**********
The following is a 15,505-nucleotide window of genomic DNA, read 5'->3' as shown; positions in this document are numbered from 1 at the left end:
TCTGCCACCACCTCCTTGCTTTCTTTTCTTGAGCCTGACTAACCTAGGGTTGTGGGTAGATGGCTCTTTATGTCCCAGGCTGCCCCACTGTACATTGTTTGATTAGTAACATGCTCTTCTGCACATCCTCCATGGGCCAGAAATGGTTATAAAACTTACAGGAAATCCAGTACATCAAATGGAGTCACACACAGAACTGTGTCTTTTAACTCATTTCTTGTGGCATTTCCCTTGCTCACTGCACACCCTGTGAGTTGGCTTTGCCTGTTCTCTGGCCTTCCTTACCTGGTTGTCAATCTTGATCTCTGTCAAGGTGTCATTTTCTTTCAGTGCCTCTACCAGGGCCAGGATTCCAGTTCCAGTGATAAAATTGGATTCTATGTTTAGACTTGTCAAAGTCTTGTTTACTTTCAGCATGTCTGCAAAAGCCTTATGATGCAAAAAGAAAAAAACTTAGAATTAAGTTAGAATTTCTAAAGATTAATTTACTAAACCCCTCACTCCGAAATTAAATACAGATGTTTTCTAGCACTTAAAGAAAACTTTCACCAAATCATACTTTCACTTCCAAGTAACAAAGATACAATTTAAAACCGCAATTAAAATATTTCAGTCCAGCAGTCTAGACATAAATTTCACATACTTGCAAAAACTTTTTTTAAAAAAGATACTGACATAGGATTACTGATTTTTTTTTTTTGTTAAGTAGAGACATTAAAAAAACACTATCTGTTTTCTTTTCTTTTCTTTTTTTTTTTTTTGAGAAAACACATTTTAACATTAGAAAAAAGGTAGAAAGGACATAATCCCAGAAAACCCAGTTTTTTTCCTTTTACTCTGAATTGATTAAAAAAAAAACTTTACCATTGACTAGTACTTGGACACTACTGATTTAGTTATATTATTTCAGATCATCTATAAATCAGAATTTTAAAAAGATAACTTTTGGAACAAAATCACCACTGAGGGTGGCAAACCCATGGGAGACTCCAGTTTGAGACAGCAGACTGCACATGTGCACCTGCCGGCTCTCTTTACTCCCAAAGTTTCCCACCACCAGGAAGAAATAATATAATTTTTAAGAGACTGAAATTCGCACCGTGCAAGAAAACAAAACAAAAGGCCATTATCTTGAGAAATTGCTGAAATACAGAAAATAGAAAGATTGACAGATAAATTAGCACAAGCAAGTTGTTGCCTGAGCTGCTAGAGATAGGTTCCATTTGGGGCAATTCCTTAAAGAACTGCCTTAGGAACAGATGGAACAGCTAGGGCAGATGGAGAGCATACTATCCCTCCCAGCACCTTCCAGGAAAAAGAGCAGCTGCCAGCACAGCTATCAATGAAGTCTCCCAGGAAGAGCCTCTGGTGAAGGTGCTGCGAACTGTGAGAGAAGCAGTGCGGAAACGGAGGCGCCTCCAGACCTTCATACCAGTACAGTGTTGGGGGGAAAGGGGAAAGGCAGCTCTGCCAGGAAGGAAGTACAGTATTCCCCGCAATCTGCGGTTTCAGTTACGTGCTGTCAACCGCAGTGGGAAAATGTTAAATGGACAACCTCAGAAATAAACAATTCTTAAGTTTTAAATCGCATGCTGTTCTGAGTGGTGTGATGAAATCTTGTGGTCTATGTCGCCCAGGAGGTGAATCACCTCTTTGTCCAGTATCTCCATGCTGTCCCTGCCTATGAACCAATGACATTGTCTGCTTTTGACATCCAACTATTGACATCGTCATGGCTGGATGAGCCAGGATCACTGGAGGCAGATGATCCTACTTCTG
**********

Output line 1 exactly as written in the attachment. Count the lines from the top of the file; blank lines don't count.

The following is a 15,505-nucleotide window of genomic DNA, read 5'->3' as shown; positions in this document are numbered from 1 at the left end: